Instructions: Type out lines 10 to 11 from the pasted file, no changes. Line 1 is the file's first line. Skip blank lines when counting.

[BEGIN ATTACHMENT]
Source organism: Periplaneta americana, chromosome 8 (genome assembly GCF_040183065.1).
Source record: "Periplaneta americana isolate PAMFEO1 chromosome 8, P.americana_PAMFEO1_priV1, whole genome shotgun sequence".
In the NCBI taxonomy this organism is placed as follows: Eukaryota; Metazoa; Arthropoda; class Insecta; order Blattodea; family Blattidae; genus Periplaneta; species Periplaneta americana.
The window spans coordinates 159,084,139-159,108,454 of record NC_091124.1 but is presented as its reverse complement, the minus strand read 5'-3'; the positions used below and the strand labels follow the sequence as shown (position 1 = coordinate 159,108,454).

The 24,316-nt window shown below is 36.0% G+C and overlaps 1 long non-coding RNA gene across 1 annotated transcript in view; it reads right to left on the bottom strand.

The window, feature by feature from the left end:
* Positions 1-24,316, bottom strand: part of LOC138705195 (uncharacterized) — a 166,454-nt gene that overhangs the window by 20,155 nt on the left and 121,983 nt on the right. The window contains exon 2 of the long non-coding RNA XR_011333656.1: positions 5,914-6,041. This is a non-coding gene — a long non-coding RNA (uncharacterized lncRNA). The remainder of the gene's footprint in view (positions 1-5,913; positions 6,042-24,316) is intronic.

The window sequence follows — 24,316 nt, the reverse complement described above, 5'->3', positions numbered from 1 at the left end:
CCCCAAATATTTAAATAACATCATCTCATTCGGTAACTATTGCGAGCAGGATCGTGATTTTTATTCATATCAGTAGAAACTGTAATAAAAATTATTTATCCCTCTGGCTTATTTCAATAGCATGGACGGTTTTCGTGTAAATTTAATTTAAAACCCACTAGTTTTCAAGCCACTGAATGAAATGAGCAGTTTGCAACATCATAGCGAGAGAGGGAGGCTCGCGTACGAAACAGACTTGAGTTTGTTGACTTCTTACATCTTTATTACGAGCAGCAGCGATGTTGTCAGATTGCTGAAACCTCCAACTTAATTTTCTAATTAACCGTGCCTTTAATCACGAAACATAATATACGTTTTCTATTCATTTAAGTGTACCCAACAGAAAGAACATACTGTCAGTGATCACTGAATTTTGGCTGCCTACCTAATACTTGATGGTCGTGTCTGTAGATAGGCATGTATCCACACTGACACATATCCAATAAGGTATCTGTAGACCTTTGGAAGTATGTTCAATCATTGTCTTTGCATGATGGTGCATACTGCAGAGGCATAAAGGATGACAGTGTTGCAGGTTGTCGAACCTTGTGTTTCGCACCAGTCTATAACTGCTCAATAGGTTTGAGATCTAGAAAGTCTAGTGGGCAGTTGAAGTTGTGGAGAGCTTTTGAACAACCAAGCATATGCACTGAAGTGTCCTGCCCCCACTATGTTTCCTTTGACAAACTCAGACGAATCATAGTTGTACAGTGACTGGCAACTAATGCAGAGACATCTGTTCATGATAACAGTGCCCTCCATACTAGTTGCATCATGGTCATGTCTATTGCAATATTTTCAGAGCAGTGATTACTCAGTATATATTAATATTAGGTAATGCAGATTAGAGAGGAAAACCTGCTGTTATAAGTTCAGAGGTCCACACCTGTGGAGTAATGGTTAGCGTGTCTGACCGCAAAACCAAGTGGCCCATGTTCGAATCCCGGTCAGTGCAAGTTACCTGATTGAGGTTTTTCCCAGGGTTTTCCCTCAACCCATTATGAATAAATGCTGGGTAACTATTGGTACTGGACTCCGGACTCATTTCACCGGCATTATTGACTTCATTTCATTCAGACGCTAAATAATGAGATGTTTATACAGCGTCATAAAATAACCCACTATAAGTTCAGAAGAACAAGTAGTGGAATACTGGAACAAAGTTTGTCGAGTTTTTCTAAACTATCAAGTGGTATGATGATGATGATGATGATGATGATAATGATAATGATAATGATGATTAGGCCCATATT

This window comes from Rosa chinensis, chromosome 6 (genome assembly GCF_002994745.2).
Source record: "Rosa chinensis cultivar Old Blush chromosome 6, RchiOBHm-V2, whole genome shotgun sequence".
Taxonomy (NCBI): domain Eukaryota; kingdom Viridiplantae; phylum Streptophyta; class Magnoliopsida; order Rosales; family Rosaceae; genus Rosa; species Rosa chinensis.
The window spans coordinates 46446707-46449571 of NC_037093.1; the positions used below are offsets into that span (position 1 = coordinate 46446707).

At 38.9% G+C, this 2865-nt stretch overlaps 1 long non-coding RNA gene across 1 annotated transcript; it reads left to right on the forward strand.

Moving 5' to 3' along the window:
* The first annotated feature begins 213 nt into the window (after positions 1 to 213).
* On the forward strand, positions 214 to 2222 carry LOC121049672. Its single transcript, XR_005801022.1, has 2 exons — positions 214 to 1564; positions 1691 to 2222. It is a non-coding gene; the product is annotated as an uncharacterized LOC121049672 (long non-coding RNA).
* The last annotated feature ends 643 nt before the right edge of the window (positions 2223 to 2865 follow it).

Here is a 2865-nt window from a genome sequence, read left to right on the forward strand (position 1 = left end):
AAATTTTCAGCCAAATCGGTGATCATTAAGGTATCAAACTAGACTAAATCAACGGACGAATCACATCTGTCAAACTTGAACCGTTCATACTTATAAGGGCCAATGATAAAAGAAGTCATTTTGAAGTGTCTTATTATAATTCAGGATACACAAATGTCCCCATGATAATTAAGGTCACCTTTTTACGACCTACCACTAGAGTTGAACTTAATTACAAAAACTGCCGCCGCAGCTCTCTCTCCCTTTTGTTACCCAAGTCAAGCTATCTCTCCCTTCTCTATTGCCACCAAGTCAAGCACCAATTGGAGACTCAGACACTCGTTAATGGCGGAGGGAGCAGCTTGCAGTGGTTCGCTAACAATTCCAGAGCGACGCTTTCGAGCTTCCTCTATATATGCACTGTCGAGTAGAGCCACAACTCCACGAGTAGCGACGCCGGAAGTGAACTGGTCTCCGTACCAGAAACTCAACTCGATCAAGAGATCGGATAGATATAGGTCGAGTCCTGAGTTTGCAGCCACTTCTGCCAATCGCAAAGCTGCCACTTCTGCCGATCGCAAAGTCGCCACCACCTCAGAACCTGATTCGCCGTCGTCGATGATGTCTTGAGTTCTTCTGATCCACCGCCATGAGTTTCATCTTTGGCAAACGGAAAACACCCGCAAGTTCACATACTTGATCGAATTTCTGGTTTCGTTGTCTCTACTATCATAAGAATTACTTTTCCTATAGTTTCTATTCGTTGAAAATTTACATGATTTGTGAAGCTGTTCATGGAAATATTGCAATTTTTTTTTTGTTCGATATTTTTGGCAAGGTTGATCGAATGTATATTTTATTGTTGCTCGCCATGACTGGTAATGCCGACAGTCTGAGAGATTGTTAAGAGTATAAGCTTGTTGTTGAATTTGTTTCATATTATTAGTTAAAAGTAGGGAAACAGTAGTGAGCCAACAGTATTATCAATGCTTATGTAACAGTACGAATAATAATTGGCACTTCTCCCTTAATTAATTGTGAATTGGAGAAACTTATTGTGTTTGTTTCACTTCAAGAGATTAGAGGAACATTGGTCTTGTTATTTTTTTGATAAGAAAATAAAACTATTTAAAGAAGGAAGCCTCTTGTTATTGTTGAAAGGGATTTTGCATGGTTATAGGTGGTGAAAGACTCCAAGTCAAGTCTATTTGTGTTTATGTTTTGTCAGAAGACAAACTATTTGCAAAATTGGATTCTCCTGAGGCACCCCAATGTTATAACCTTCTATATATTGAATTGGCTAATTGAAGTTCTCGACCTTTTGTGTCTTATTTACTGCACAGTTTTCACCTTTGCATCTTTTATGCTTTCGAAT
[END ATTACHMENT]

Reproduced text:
This window comes from Rosa chinensis, chromosome 6 (genome assembly GCF_002994745.2).
Source record: "Rosa chinensis cultivar Old Blush chromosome 6, RchiOBHm-V2, whole genome shotgun sequence".